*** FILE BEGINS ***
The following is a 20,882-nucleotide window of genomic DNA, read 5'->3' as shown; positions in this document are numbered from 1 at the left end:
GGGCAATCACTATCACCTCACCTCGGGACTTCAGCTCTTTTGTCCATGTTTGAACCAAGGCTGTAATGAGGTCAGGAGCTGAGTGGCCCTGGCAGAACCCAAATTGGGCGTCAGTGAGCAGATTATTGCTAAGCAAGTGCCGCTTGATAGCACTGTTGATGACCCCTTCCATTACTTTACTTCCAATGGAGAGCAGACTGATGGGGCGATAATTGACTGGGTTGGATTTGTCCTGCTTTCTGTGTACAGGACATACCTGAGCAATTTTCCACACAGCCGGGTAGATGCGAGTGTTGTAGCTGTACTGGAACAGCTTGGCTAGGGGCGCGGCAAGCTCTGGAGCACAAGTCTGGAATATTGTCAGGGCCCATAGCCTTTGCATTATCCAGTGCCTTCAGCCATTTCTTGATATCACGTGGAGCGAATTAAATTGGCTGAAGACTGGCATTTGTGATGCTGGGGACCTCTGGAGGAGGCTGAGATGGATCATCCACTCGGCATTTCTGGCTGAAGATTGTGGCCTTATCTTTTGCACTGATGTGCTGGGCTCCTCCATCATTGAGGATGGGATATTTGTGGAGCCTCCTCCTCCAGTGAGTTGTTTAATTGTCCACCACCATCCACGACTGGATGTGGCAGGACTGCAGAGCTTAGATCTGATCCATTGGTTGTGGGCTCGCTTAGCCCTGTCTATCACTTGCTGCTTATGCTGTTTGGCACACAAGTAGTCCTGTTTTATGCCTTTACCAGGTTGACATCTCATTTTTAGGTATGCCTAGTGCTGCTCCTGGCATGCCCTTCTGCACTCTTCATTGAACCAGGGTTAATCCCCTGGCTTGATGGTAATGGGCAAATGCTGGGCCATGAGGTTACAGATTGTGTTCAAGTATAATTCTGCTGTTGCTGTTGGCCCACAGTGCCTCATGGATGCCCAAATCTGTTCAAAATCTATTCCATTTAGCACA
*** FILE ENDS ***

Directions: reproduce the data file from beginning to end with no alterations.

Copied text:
The following is a 20,882-nucleotide window of genomic DNA, read 5'->3' as shown; positions in this document are numbered from 1 at the left end:
GGGCAATCACTATCACCTCACCTCGGGACTTCAGCTCTTTTGTCCATGTTTGAACCAAGGCTGTAATGAGGTCAGGAGCTGAGTGGCCCTGGCAGAACCCAAATTGGGCGTCAGTGAGCAGATTATTGCTAAGCAAGTGCCGCTTGATAGCACTGTTGATGACCCCTTCCATTACTTTACTTCCAATGGAGAGCAGACTGATGGGGCGATAATTGACTGGGTTGGATTTGTCCTGCTTTCTGTGTACAGGACATACCTGAGCAATTTTCCACACAGCCGGGTAGATGCGAGTGTTGTAGCTGTACTGGAACAGCTTGGCTAGGGGCGCGGCAAGCTCTGGAGCACAAGTCTGGAATATTGTCAGGGCCCATAGCCTTTGCATTATCCAGTGCCTTCAGCCATTTCTTGATATCACGTGGAGCGAATTAAATTGGCTGAAGACTGGCATTTGTGATGCTGGGGACCTCTGGAGGAGGCTGAGATGGATCATCCACTCGGCATTTCTGGCTGAAGATTGTGGCCTTATCTTTTGCACTGATGTGCTGGGCTCCTCCATCATTGAGGATGGGATATTTGTGGAGCCTCCTCCTCCAGTGAGTTGTTTAATTGTCCACCACCATCCACGACTGGATGTGGCAGGACTGCAGAGCTTAGATCTGATCCATTGGTTGTGGGCTCGCTTAGCCCTGTCTATCACTTGCTGCTTATGCTGTTTGGCACACAAGTAGTCCTGTTTTATGCCTTTACCAGGTTGACATCTCATTTTTAGGTATGCCTAGTGCTGCTCCTGGCATGCCCTTCTGCACTCTTCATTGAACCAGGGTTAATCCCCTGGCTTGATGGTAATGGGCAAATGCTGGGCCATGAGGTTACAGATTGTGTTCAAGTATAATTCTGCTGTTGCTGTTGGCCCACAGTGCCTCATGGATGCCCAAATCTGTTCAAAATCTATTCCATTTAGCACA